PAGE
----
My Kid Loves Guns, and I Don’t
I am in a bit of a pickle, my youngest loves guns, and I don’t. It is not quite as easy as all that, nothing ever is. It is not that I don’t like guns so much as I am very concerned about what people do with them.
As I kid I remember going to Cub Scout camps and Boy Scout camps. I remember with great fondness getting to shoot at the BB gun range, and later at the rifle range. I remember earning my Rifle and Shotgun Shooting merit badge. These things were big deals to me and were part of a very happy childhood.
So here I sit as a father with a kid that loves anything that has to do with a gun. He wants the toys, the video games, and more chances to shoot at something. The truth is I get it. At his age my passions were similar, I wanted a BB gun like many of my friends had. I played the original first-person shooter games. I enjoyed them. They were fun, and here I am a dad who has no desire to own a gun, and with deep concerns about how guns affect our society.
He is a very good, very caring kid. He is the first one to notice if someone is excluded and try to include them. He will set aside what he wants to do to make sure kids younger than him get the attention they need and have a good time. He wants to help those less fortunate than he is. He is a very good kid. Why is it that this one passion of his makes me so uncomfortable? As his father, I want to engage his passions, but how worried should I be that, if I let him explore and/or encourage his love of guns, I will have to worry about him doing something very wrong with a gun?
The older I get, the more, I find myself faced with task of trying to understand the terrible things that people do with guns. All too often I am confronted with another story of how someone has been the victim of a violent and senseless gun crime. Instead of intelligent discussion about the problem over and over I see two camps quickly form. There those that respond in fear that they will lose their rights to own guns as a result of the most recent incident, and another that responds in fear that if they don’t affect some change that someone they love could be the next victim.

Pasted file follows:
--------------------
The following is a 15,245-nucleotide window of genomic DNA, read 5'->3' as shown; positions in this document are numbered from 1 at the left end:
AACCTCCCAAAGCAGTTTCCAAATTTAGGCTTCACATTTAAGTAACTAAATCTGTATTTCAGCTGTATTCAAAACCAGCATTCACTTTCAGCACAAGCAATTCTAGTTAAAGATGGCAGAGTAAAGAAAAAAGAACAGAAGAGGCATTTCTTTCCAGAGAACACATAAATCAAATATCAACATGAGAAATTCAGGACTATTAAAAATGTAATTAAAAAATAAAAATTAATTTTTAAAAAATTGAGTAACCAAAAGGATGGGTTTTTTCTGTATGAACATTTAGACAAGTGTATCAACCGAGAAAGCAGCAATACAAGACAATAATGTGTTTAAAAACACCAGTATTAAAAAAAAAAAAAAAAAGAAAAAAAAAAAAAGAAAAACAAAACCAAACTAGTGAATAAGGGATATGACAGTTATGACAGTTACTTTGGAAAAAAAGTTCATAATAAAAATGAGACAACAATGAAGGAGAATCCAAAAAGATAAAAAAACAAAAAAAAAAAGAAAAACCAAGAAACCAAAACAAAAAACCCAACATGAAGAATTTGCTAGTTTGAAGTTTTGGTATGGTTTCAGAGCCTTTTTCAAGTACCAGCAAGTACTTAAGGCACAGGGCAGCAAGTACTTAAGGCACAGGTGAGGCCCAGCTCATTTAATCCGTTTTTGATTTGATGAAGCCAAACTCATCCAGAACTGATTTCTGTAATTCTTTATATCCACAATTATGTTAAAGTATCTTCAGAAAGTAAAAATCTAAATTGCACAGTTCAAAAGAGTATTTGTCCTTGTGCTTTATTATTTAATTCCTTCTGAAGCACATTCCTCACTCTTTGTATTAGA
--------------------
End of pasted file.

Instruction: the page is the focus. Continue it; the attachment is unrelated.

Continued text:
Real debate and real conversation about this problem never seems to happen though. Both sides seem to get their 15 minutes of talking points out until we are no longer entertained and something else grabs our attention. Nothing changes and then when it happens again, we all seem surprised by it and then we repeat the cycle.
I am concerned. I am concerned that so much of the focus of our video game/entertainment content we enjoy is focused on violent conflict resolution. I am concerned that when I turn on the news it seems that the world would rather threaten or actually fight wars rather than sit down and talk out differences. I am concerned that when it comes to conflict resolution that de-escalation is less emphasized than balance of lethal force. I am concerned that the answer to how to find peace and safety is by increasing the amount of deadly force available to everyone. I am concerned that the right to bear arms trumps the right to be alive.
There is a very rational part of me that understands that since the beginning of time it is sex and violence that sells. In high school and college we all knew the result of the latest football game, we never knew how the debate team fared or how well our school performed in the model UN. Homer knew it when he told his epic poems, Shakespeare knew it as he wrote his plays. Video game makers, television networks, and the entertainment industry know what sells and they are in the business of making money and they are very good at it. I just happen to be in the business of raising good men, which means I need to be aware of what my kids are passionate about and what they are engaged in.
If you started reading this hoping that I could tell you what the best way to deal with this issue is, I have to disappoint you. I don’t know the answers. I enjoy violent movies and TV, I play violent video games; but I am cautious about how I raise my kids how much of that kind of entertainment they get exposed to before I think they are ready for it. I am just a man in the thick of it struggling in a violent word to raise boys who value peace. I don’t have the answers, all I can tell you this is a difficult problem, and there is no easy solution.
The bottom line for me is that I want the best for my children. I want to encourage their passions. I want them to grow up happy. I want them to have a childhood they look back on fondly. I want to help them develop the skills and talents they will need to be successful in life. I desperately want to help them avoid making a mistake that threatens their future or the future of someone else’s child.
(This post originally appeared on The Good Men Project )